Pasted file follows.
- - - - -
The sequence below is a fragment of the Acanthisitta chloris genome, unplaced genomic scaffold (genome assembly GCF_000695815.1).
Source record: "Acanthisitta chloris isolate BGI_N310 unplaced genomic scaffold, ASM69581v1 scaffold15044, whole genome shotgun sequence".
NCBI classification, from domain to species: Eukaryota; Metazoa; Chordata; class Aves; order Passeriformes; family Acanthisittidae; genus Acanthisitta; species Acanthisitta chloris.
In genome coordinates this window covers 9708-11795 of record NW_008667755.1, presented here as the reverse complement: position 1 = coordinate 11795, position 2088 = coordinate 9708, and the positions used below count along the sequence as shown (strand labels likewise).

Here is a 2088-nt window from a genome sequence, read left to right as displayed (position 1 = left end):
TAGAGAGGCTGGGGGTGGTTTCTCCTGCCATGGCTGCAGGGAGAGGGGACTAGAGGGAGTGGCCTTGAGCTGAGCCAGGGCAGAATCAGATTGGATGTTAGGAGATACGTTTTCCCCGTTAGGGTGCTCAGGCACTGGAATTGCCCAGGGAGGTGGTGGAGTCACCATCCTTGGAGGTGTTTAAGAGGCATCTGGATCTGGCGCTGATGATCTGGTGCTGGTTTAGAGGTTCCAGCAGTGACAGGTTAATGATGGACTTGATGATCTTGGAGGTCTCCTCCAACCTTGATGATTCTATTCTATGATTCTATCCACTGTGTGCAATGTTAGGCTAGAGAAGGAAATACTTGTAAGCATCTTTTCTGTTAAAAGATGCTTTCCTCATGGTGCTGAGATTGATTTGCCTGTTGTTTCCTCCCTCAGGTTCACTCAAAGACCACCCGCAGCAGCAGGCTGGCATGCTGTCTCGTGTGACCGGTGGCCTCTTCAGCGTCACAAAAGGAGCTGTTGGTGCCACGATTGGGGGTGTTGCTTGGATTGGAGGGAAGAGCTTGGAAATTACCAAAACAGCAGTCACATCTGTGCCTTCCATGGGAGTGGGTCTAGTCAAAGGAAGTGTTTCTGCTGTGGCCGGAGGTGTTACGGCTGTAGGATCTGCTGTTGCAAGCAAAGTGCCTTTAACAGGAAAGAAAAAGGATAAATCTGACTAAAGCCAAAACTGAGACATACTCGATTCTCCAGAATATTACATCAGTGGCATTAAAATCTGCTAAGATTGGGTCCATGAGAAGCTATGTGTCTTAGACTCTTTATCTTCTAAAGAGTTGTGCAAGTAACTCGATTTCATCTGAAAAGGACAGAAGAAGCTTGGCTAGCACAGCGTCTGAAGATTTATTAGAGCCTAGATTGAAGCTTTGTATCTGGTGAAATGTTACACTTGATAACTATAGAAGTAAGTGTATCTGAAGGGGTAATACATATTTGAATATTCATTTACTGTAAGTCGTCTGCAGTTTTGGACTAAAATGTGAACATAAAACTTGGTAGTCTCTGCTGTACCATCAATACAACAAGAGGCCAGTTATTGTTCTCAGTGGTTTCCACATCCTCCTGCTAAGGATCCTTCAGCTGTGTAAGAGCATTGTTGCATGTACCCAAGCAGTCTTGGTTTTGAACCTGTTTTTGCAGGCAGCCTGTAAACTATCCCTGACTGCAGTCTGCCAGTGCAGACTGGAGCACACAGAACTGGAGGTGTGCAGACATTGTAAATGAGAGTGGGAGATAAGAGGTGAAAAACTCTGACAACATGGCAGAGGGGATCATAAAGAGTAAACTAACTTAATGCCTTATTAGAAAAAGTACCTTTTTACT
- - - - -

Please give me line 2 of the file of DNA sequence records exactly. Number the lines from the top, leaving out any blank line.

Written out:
Source record: "Acanthisitta chloris isolate BGI_N310 unplaced genomic scaffold, ASM69581v1 scaffold15044, whole genome shotgun sequence".